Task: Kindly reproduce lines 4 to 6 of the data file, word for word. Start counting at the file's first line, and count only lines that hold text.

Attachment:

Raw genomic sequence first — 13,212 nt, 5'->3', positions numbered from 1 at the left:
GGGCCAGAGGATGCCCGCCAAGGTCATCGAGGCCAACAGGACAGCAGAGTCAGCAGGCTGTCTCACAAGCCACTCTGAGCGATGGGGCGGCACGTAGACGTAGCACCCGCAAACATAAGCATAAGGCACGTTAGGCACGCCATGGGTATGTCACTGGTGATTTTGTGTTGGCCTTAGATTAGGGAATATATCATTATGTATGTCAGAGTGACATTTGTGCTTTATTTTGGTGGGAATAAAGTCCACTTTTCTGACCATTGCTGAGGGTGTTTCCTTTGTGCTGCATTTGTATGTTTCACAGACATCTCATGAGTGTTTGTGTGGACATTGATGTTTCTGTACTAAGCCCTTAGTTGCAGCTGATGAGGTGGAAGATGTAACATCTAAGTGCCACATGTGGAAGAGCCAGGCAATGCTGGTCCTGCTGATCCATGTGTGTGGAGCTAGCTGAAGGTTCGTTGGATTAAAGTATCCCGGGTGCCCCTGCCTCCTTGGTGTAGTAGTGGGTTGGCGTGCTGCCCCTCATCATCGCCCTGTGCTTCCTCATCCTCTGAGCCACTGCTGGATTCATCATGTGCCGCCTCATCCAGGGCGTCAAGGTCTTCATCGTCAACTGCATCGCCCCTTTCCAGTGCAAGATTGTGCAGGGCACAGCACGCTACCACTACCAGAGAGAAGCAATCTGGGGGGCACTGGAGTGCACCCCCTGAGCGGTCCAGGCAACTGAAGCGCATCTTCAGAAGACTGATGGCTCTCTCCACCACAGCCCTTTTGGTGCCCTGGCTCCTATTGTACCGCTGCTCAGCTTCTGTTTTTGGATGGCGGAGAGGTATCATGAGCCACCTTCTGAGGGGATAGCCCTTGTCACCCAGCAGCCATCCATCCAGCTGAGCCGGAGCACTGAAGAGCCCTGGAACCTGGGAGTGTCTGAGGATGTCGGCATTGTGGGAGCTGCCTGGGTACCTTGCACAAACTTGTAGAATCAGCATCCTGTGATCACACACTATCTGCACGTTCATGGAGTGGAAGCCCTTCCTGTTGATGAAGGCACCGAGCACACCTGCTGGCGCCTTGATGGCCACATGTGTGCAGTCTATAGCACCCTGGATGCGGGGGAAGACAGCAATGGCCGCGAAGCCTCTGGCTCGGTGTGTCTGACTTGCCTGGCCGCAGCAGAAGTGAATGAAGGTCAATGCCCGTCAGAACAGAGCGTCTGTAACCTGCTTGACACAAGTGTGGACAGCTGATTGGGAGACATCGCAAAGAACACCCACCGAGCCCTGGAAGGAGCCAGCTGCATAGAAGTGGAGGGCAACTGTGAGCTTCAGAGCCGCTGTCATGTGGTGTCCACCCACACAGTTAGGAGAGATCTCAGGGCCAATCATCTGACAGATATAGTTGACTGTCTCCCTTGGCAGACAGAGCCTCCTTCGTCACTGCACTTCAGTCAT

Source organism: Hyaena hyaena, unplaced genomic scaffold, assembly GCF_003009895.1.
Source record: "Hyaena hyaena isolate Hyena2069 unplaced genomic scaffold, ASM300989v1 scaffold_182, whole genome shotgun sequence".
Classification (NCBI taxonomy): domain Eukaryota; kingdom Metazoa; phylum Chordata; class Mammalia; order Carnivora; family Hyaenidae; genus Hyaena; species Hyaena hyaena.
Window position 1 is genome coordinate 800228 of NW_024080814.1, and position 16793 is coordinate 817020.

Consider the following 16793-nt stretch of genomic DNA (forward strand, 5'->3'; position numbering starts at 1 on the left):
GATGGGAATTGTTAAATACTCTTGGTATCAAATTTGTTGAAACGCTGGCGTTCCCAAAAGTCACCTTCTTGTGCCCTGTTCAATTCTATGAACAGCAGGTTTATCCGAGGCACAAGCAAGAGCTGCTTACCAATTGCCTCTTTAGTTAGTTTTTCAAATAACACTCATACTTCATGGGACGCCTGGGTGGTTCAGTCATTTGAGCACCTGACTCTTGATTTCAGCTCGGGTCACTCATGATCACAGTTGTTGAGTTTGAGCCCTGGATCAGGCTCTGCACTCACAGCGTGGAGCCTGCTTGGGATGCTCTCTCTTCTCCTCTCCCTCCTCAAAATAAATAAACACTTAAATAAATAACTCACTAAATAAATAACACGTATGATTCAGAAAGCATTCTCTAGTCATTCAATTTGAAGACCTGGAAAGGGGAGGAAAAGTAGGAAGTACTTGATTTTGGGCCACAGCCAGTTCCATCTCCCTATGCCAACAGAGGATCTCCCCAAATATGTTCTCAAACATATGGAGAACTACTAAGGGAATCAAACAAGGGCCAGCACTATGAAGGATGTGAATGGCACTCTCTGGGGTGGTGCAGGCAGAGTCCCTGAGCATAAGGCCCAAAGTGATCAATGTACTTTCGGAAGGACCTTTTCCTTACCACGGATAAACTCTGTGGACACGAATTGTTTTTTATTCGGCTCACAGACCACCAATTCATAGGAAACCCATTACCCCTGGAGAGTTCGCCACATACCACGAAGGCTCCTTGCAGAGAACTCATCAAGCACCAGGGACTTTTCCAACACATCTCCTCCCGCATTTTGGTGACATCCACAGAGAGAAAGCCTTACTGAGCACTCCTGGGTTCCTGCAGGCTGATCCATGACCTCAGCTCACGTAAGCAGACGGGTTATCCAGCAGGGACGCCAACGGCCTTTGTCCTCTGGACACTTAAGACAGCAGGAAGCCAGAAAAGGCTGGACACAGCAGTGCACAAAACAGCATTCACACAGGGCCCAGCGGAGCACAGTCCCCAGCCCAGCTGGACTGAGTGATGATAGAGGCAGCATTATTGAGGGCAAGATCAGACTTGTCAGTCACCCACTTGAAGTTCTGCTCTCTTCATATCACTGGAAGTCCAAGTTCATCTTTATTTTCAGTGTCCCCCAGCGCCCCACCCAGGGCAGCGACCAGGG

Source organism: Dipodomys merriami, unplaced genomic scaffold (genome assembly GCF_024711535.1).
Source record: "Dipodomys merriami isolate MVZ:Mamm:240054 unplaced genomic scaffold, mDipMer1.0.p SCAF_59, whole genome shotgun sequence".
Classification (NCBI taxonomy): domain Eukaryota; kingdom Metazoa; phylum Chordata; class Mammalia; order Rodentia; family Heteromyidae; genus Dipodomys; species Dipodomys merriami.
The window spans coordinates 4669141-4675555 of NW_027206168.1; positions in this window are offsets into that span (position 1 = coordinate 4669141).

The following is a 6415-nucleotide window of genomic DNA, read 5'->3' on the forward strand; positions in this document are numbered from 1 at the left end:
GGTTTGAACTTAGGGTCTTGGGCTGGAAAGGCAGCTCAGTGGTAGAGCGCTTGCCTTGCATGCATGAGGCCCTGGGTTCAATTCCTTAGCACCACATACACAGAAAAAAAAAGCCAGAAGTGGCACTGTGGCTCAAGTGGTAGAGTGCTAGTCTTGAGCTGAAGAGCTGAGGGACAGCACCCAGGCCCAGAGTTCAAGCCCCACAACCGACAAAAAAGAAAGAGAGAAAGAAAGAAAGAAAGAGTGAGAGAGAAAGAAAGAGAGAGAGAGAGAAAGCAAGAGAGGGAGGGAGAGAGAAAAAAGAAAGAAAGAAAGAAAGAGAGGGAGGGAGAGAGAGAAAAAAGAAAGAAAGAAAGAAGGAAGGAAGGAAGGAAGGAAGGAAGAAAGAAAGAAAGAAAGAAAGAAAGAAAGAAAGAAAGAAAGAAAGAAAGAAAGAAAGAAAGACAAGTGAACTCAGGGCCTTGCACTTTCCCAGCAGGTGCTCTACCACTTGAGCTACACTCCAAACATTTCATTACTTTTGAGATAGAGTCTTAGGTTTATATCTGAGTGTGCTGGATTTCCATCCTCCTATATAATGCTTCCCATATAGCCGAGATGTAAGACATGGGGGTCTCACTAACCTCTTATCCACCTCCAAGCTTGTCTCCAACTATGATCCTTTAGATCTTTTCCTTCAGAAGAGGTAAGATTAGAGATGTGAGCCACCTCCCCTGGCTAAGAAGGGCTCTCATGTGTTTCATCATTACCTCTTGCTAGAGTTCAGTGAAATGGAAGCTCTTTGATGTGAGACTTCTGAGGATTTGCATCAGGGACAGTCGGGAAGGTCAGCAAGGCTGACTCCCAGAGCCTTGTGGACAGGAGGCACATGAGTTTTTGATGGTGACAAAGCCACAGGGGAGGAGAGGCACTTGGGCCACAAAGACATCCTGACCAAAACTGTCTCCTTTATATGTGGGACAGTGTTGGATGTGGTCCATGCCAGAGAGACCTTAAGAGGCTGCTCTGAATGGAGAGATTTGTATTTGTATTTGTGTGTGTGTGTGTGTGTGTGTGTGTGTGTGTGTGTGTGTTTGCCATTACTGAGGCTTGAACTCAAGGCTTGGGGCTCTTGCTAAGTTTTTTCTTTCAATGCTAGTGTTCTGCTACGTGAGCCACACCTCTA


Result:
Source record: "Hyaena hyaena isolate Hyena2069 unplaced genomic scaffold, ASM300989v1 scaffold_182, whole genome shotgun sequence".
Classification (NCBI taxonomy): domain Eukaryota; kingdom Metazoa; phylum Chordata; class Mammalia; order Carnivora; family Hyaenidae; genus Hyaena; species Hyaena hyaena.
Window position 1 is genome coordinate 800228 of NW_024080814.1, and position 16793 is coordinate 817020.